In the early stages of a pupa’s metamorphosis, cells quite different from the caterpillar organise into groups. These ‘imaginal cells’ run up again the opposition of the old caterpillar’s immune system which perceives them as a threat to the caterpillar’s existence. Over time, as the system of the old caterpillar begins to breakdown, these new formations spawn forth the structures, processes and logic of the butterfly; ditto for the metamorphosis in our midst.
We know an era is ending and a new one being conceived when the fundamental assumptions and illusions of the old worldview are exhausted by their inability to deal with the challenges of the day. Yesterday’s logic understands Nature as purposeless, devoid of meaning and consciousness. This materialism creates an illusion of separation which underpins our cultural tendency towards short-termist profiteering, control-based silo’ed thinking, and divide-and-rule behaviour; what Gregory Bateson calls a paradigm for extinction. In short, we have become inured by a corrupting logic that undermines our very evolution.
The good news is that through recent discoveries in quantum science, depth psychology, neuroscience, facilitation ecology and many other fields of research, this out-dated logic is now breaking down, giving way to a fresh yet ancient logic inspired by Nature. Rather than viewing life as mechanistic with humans separate from and in competition with life, we are opening up to a deeper perspective of life as innately conscious, participatory and sacred. Yet, as economist Joseph Gustav Speth warns us, proposals for transforming our systemic logic will be derided and, when they gain traction, resisted at every turn, much like the imaginal cells in the early stages of metamorphosis.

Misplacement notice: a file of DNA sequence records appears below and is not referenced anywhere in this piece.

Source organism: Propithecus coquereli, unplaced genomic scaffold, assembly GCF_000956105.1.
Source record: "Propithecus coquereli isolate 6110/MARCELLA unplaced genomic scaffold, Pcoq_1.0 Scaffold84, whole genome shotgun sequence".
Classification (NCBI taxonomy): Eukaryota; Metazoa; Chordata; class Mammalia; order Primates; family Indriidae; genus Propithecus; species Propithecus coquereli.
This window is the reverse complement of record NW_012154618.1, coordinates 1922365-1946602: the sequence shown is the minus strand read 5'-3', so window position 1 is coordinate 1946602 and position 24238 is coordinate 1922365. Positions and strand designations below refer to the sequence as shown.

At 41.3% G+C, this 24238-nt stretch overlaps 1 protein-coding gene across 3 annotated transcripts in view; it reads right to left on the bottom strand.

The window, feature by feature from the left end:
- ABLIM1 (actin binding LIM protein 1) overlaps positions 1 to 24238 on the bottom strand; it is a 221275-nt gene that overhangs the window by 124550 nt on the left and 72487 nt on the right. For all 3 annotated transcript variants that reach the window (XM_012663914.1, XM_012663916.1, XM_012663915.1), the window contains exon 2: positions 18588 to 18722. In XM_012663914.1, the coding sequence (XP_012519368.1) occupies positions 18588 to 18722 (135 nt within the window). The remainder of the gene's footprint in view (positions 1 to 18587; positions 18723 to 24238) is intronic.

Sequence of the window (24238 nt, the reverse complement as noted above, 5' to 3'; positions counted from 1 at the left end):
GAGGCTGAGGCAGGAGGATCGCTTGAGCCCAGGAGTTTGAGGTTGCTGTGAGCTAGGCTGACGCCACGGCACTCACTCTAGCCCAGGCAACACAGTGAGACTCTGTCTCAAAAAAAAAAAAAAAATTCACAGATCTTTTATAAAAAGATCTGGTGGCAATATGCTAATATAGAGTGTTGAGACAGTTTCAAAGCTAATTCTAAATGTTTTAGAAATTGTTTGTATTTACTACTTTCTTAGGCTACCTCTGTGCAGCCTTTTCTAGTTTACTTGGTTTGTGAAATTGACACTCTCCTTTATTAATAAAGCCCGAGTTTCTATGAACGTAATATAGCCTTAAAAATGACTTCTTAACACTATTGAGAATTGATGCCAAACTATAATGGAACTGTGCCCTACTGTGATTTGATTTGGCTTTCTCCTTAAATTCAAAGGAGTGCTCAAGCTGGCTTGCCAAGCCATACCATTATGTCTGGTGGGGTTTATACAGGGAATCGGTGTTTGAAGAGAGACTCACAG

Many of today’s organisational pioneers and cultural change agents go unnoticed, catalysing transformation by applying a deeper wisdom beyond illusion – compassion rather than competition, empathy rather than egotism, synchronicity rather than separateness, service rather than selfishness, reciprocity rather than robbery. And this is not new – business finds its origins in value-creation through service provision for its community. Likewise, the roots of Western philosophy and science draw from Nature’s wisdom. For the ancient Greeks, to embody the inherent grammar running throughout life is the ultimate goal of philosophy (the word originating from philia the Greek for ‘love’ and Sophia ‘wisdom’ – to love and embody the wisdom flowing throughout Nature).
And yet many of today’s attempted solutions apply out-dated materialistic and anthropocentric logic without stepping back to question it. If we have any hope of rectifying the error of our ways in 2015, the logic that sets us apart from Nature needs to be put right at its root. The word ‘radical’ originates from radix, the Latin for ‘root’. The paradigm shift now upon us has to deal with the root source of our flawed logic and so be radical – philosophically, scientifically, culturally and economically. Deep and complex influences within our own psyche, our collective consciousness and in the structures pervading our culture are being challenged to radically reshape; at its heart this paradigm shift challenges the very way we view the world and ourselves as embodied within it.
In recognising that we are expressions within Nature and that our own rational and intuitive consciousness is immersed within a deeper field – the ground of our being – we may begin to open our minds to reality beyond the illusion of separation. It is this radical perspective of reality that the great minds of Jung, Einstein, Da Vinci, Confucius and many others understood. As spiritual ecologist Llewellyn Vaughan-Lee explains through his profound work, we are waking up to the awareness of our relationship between our individual soul and the world soul of Nature. In his words, ‘It is only through awakening to an awareness of the sacred within creation, and its relationship to our own sacred nature, that we can begin to redeem the primal imbalance that lies at the root of our present predicament.’
It is this recognition, no less, that will we ensure our solutions are both inspired by AND in harmony with Nature – the only viable future for humanity on Earth. Humanity is collectively on the cusp of evolving this deeper awareness, and each of us has the conscious choice in the days and weeks ahead to courageously embrace our destiny as imaginal cells in this metamorphic undertaking.
You can access a podcast series on this shift in our midst here bit.ly/1Gj31TL